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Thousands of Veterans Compensation Claim Files Handled Improperly

Kristina Derro, Esq.
Veteran Advocate

The Veterans Benefits Administration (VBA) recently began to scan and digitally store the multitude of documents received from veterans during the claims process in order to increase efficiency and reduce paper waste. On its face, this idea of a paperless claims process seems to be one of those rare instances in which the Veterans Administration is acting in the interests of those it is intended to serve. What’s not to love about an environmentally conscious initiative that will grant applicants access to all documents during the claims process via the internet, thereby reducing the claims processing time?

Well, it seems as though this was an empty promise. Per usual, the VA carried out this digital transition consistent with its longstanding tradition of incompetence. At best, VA employees were ill-prepared and overwhelmed by the volume of work that was required to complete this. The more likely story is that the VA sought to push their workload and responsibilities onto a third party, inevitably delaying the claims process.

The idea of an efficient Veterans Administration is a paradox, and this paradox is best displayed in the recent investigative report conducted by the VA Office of Inspector General on the St. Petersburg Regional Office (RO). Initiated after receiving a tip from St. Petersburg RO employees, inspectors looked into the nearly 30-day increase in average wait time for claims processing.

From June 2014 to December 2015, the average wait time at the St. Petersburg RO jumped from 152 days to 179 days. What’s troubling is that VA officials announced an 88% decrease in backlogged claims during the same time period. Additionally, the St. Petersburg RO was well-underway in the digital transition that was supposed to result in a reduction in the claims processing wait time. So what went wrong?

In order to carry out this digital transition, the VA contracted out the scanning process to CACI International. VA employees were to compile the hardcopy documents received from veterans, place the organized file into boxes, and ship them to the CACI scanning center for digital conversion and storage. The program’s reliance on VA employees to effectively carry out this new responsibility seemed problematic from the start, not to mention the unnecessary addition of a third party transaction for the sake of efficiency.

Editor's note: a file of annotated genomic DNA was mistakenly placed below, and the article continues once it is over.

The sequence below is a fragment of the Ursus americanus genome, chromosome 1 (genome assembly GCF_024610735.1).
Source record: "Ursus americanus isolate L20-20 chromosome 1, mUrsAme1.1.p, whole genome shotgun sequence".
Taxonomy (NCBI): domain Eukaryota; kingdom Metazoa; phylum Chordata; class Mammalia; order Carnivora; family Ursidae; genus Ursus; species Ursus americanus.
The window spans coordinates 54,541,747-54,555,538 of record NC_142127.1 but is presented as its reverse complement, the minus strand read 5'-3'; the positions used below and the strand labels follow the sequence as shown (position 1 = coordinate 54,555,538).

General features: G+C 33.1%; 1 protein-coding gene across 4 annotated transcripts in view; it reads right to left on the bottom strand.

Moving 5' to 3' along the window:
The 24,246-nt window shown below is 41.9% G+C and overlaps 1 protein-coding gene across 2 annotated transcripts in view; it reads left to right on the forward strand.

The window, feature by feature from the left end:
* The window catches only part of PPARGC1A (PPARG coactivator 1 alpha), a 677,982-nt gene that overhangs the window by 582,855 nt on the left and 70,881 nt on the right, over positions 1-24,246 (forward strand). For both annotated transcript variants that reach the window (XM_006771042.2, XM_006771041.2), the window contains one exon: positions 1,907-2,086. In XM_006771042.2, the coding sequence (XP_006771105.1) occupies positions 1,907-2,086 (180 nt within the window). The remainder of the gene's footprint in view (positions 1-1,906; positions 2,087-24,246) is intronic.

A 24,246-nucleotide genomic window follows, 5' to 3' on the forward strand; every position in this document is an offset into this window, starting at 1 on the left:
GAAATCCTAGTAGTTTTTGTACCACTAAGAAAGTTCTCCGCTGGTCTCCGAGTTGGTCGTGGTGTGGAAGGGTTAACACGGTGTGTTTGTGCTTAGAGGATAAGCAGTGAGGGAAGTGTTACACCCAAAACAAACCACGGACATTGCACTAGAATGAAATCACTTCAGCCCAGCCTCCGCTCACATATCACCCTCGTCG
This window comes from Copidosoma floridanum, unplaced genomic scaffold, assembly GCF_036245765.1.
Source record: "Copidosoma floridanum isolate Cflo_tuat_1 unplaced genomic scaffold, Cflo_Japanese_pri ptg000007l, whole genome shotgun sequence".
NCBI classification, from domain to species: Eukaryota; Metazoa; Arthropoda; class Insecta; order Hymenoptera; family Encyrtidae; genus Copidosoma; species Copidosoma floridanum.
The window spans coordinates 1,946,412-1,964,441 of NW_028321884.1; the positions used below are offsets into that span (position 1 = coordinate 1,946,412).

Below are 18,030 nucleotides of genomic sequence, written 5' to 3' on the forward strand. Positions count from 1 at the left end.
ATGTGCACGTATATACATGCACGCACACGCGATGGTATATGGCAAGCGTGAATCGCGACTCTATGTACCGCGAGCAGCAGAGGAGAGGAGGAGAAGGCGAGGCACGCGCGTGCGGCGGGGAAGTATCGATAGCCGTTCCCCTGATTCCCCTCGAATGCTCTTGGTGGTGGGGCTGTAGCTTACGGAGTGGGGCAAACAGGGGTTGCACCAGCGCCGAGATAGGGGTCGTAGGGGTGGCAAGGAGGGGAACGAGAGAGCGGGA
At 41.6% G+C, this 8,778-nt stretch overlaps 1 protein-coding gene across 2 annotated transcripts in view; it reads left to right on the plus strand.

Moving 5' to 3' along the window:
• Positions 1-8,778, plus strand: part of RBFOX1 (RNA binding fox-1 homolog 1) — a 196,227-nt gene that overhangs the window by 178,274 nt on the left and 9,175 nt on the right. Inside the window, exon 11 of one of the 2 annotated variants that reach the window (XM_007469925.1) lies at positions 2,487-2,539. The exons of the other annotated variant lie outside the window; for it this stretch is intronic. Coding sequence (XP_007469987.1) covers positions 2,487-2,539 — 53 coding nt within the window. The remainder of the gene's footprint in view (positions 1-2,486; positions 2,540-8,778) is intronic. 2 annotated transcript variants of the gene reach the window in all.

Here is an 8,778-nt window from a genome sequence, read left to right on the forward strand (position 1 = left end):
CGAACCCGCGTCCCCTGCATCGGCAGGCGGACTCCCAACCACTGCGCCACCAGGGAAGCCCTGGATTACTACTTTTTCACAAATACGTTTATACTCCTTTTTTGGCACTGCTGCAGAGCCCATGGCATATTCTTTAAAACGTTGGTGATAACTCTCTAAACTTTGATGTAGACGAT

As it turns out, you cannot teach an old dog new tricks. Investigators uncovered a backlog of nearly 1,600 boxes and 42,000 packages sent by mail. Contained within these boxes and packages were individual claims sitting unprocessed at the CACI scanning center. The mountain of unprocessed claims was a result of the St. Petersburg office’s “inefficient preparation and handling of veteran-provided documentation.”

The boxes received by the CACI were filled with loose papers with sensitive information for multiple veterans along with irrelevant documents such as blank pages. The result was a nearly tenfold increase of unprocessed veteran claims materials shipped from St. Petersburg to the CACI center.

Even those documents lucky enough to be processed were taking six times as long as they were supposed to. Far more problematic than the slower processing time was the post-scan storage of this sensitive information. Apparently, CACI thought it would be okay to toss them into the nearest utility closet: “We [VA Office of Inspector General] observed a large amount of hard copy sensitive veteran information haphazardly commingled with contractor company documentation, excess office furniture, and empty computer boxes that appeared to be trash.”

According to investigators, this was not an issue of CACI employment misconduct, but rather inadequate VA oversight. The VA seized the opportunity to lighten the workload and didn’t find it necessary to ensure safe and speedy processing of claims at the scanning center. The report says the unattended claims were “potentially vulnerable to loss, theft, and misuse to include identity theft or fraud.” Needless to say, many documents that veterans submitted to the VA never got scanned into the system or properly attached to the veteran’s file.

So once again, the VA shows how little value is placed on veterans disability claims. The real losers here are the unidentified number of veterans who suffered a longer claims process time, or worse, the loss of their claim altogether. This report affirms the importance of retaining competent representation when filing or appealing a benefits claim with the VA. Don’t rely on the good faith of the VA employees to carry out your claim.

We have a national practice representing veterans from across the country. This representation occurs at the United States Court of Appeals for Veterans Claims, the Board of Veterans’ Appeals and regional offices. We have helped veterans collect over $10,000,000 in retro and future benefits. Over the years, Legal Help for Veterans has become a trusted name in the legal community for providing legal services to veterans.

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